Where Earth Meets Sky

This Thanksgiving my family had the chance to enjoy a final get together with some good friends of ours who have been living on Yokosuka Naval Base. They’ve blessed us each year with a chance to come down and eat with them, to enjoy a true American Thanksgiving meal. They’ll be headed back to the US this month though, which is why it was our final time together. Anyway, since we were down there and they are about to leave, I did a small family portrait session for them in one of their favorite places – Hokokuji. After we were done taking family pictures, I hung back for a few minutes to take some photos of the lovely bamboo, so that’s where today’s photo comes from. This wasn’t my first time to Hokokuji, but every time I go I can’t help but photograph the beautiful bamboo.

A little info about taking and processing today’s shot. One reason bamboo is great for shooting is that it offers fantastic lines, and also a great canopy of light at the ends of those lines. That’s the case in all kinds of light. For example, on this day it was cloudy, but the tops of the shoots are still exploding with beautiful light. I tried to use the lines of the trees to lead the eyes up to that light. In post processing the image, I did a number of changes. First I did some basic edits in lightroom (contrast, shadows/highlights, coloring, etc.) and then sent that into Photoshop. From there, I added several adjustment layers, including warming and gradient filters, as well as color balance and levels layers. I also added a blank layer where I effectively brushed in a very light bit of white into the lighted areas, and then set that layer’s blend mode as “soft light” which will do just what the name implies. This helps give that area a softer feel, and not so jagged as it looked in the original photo. But since it is only brushed in, it does this without affecting the different things going on with the bamboo shoots themselves. I also added a little bit of sharpening and decreased noise to help things be a bit cleaner, and finally cropped a bit to get the framing exactly how I wanted it. It’s always best to get the framing just the way you want at the spot of the photo, but Hokokuji is very small and I didn’t have a lot of time, so I kind of rushed my original framing. Anyway, I really wanted to show how green and fresh these bamboo look (even in late November!) and I think this image does just that. If you have any questions, feel free to ask in the comments.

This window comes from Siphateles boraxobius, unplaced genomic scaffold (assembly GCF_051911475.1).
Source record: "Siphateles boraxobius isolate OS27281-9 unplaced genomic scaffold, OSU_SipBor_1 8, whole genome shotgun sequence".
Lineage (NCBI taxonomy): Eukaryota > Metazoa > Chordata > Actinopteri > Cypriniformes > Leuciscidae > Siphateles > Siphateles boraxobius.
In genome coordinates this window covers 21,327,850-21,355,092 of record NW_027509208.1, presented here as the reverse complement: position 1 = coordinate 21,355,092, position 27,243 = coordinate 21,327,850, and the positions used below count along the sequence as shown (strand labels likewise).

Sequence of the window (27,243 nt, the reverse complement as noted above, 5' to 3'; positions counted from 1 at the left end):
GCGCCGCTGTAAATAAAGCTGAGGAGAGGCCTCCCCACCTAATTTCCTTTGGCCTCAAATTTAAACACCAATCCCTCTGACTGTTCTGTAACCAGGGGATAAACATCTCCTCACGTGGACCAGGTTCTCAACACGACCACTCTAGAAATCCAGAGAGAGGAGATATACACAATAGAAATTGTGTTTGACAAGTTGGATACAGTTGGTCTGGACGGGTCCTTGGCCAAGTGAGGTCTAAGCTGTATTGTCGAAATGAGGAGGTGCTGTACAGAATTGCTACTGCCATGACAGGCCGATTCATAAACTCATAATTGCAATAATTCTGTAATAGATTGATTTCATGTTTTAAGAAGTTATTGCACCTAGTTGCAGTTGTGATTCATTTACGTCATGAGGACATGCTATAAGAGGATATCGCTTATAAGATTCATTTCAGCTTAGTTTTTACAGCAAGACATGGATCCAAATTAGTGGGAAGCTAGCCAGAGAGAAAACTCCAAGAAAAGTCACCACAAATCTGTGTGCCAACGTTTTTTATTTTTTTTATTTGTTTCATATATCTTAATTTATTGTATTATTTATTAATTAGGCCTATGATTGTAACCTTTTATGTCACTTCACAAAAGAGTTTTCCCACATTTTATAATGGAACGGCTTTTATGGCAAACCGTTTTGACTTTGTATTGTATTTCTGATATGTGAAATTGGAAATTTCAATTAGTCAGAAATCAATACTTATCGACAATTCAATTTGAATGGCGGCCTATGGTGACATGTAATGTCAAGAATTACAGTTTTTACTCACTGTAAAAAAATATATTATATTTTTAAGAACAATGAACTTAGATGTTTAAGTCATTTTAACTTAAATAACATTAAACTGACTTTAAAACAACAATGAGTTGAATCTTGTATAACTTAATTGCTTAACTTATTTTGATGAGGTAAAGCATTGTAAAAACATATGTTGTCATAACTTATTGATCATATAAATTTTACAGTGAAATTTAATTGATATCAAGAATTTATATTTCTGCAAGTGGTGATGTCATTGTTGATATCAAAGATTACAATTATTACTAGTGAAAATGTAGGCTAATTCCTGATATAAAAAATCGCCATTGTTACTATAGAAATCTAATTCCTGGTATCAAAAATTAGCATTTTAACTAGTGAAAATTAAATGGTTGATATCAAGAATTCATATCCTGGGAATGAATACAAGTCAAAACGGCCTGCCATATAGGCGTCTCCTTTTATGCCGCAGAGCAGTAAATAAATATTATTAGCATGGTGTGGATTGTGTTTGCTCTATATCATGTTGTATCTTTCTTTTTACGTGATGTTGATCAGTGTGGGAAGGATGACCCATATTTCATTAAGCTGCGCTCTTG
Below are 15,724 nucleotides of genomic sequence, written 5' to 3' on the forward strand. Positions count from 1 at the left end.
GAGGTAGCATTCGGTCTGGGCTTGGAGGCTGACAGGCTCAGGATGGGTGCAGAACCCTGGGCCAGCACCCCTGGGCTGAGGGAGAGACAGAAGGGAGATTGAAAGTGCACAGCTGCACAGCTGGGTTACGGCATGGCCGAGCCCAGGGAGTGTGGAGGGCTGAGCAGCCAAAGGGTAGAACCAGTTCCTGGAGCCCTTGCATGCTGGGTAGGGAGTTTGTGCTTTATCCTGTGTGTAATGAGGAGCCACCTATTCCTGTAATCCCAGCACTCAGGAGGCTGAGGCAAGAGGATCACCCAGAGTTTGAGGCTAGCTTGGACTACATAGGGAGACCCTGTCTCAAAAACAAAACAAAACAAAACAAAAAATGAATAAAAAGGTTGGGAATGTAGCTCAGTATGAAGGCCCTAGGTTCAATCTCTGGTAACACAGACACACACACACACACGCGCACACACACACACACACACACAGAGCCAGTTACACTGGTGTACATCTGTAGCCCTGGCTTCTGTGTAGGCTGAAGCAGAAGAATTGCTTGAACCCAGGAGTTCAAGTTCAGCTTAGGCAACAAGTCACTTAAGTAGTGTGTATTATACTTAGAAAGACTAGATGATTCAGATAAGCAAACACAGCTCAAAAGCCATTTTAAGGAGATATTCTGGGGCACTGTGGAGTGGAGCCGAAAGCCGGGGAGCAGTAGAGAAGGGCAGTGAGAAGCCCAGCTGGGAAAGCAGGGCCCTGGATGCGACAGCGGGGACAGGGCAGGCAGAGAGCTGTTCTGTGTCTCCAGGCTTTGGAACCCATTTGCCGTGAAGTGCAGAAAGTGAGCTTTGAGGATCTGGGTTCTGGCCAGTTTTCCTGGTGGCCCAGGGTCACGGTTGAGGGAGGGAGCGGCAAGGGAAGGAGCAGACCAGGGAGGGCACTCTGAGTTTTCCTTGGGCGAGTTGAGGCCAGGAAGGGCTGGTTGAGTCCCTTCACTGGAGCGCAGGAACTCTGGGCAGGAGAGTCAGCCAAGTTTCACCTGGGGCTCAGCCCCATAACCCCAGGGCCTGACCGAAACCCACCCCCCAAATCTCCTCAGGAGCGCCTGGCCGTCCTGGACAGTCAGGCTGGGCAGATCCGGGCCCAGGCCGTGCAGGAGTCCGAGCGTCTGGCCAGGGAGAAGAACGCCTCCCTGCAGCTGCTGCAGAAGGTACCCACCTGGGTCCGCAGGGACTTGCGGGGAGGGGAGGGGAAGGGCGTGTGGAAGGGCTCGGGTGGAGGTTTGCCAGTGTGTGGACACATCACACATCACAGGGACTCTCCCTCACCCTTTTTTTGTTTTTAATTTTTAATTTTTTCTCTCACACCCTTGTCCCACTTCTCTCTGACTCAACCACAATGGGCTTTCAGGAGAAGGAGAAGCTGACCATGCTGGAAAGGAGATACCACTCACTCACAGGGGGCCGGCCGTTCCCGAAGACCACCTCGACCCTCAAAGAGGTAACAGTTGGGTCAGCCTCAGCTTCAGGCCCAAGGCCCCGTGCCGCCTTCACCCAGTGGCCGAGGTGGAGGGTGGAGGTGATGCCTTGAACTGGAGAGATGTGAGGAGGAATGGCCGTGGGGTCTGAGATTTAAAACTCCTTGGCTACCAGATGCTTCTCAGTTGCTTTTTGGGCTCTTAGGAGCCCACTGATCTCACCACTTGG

Camera: Nikon D610
Lens: Nikon 16-35mm f/4
Shot Info: f/5.69 | 1/25 | ISO400 | 16mm

Photo of bamboo in JapanClick Here To Purchase A Print

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